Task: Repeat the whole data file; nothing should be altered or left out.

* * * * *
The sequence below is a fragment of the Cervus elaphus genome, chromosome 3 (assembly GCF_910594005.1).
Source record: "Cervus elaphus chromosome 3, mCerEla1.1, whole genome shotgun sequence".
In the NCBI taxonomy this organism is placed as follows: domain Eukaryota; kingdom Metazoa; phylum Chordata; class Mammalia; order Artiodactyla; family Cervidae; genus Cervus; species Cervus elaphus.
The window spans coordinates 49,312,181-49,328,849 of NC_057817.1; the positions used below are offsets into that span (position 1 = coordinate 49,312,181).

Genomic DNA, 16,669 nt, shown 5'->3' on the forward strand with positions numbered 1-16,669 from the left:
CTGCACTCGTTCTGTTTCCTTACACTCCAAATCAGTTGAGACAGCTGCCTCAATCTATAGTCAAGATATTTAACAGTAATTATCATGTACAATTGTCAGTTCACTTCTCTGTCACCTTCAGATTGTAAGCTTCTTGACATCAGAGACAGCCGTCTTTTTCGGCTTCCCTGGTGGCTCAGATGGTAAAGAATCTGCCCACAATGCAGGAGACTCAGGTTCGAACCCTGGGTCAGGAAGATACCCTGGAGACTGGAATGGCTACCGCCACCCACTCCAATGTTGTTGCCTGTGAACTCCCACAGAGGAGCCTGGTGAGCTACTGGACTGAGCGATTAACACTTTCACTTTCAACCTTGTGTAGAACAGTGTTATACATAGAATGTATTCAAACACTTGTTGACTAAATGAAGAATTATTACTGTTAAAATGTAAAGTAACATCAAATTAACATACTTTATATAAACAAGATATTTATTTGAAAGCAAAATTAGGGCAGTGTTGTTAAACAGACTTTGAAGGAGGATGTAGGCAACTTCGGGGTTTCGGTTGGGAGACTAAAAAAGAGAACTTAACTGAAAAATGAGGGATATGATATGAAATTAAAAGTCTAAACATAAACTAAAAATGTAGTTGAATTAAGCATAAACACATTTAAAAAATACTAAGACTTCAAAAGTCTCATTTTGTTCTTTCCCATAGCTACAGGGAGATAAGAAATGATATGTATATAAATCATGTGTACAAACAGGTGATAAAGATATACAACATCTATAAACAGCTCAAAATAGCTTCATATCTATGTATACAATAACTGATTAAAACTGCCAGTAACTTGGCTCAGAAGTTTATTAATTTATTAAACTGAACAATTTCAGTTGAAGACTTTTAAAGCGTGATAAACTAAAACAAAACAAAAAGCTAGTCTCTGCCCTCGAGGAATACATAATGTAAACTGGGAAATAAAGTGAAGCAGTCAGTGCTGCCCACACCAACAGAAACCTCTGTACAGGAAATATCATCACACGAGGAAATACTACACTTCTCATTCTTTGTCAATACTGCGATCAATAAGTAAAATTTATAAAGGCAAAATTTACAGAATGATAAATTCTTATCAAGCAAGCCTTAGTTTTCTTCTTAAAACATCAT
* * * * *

The sequence below is a fragment of the Cervus elaphus genome, chromosome 3 (assembly GCF_910594005.1).
Source record: "Cervus elaphus chromosome 3, mCerEla1.1, whole genome shotgun sequence".
In the NCBI taxonomy this organism is placed as follows: domain Eukaryota; kingdom Metazoa; phylum Chordata; class Mammalia; order Artiodactyla; family Cervidae; genus Cervus; species Cervus elaphus.
The window spans coordinates 49,312,181-49,328,849 of NC_057817.1; the positions used below are offsets into that span (position 1 = coordinate 49,312,181).

Genomic DNA, 16,669 nt, shown 5'->3' on the forward strand with positions numbered 1-16,669 from the left:
CTGCACTCGTTCTGTTTCCTTACACTCCAAATCAGTTGAGACAGCTGCCTCAATCTATAGTCAAGATATTTAACAGTAATTATCATGTACAATTGTCAGTTCACTTCTCTGTCACCTTCAGATTGTAAGCTTCTTGACATCAGAGACAGCCGTCTTTTTCGGCTTCCCTGGTGGCTCAGATGGTAAAGAATCTGCCCACAATGCAGGAGACTCAGGTTCGAACCCTGGGTCAGGAAGATACCCTGGAGACTGGAATGGCTACCGCCACCCACTCCAATGTTGTTGCCTGTGAACTCCCACAGAGGAGCCTGGTGAGCTACTGGACTGAGCGATTAACACTTTCACTTTCAACCTTGTGTAGAACAGTGTTATACATAGAATGTATTCAAACACTTGTTGACTAAATGAAGAATTATTACTGTTAAAATGTAAAGTAACATCAAATTAACATACTTTATATAAACAAGATATTTATTTGAAAGCAAAATTAGGGCAGTGTTGTTAAACAGACTTTGAAGGAGGATGTAGGCAACTTCGGGGTTTCGGTTGGGAGACTAAAAAAGAGAACTTAACTGAAAAATGAGGGATATGATATGAAATTAAAAGTCTAAACATAAACTAAAAATGTAGTTGAATTAAGCATAAACACATTTAAAAAATACTAAGACTTCAAAAGTCTCATTTTGTTCTTTCCCATAGCTACAGGGAGATAAGAAATGATATGTATATAAATCATGTGTACAAACAGGTGATAAAGATATACAACATCTATAAACAGCTCAAAATAGCTTCATATCTATGTATACAATAACTGATTAAAACTGCCAGTAACTTGGCTCAGAAGTTTATTAATTTATTAAACTGAACAATTTCAGTTGAAGACTTTTAAAGCGTGATAAACTAAAACAAAACAAAAAGCTAGTCTCTGCCCTCGAGGAATACATAATGTAAACTGGGAAATAAAGTGAAGCAGTCAGTGCTGCCCACACCAACAGAAACCTCTGTACAGGAAATATCATCACACGAGGAAATACTACACTTCTCATTCTTTGTCAATACTGCGATCAATAAGTAAAATTTATAAAGGCAAAATTTACAGAATGATAAATTCTTATCAAGCAAGCCTTAGTTTTCTTCTTAAAACATCAT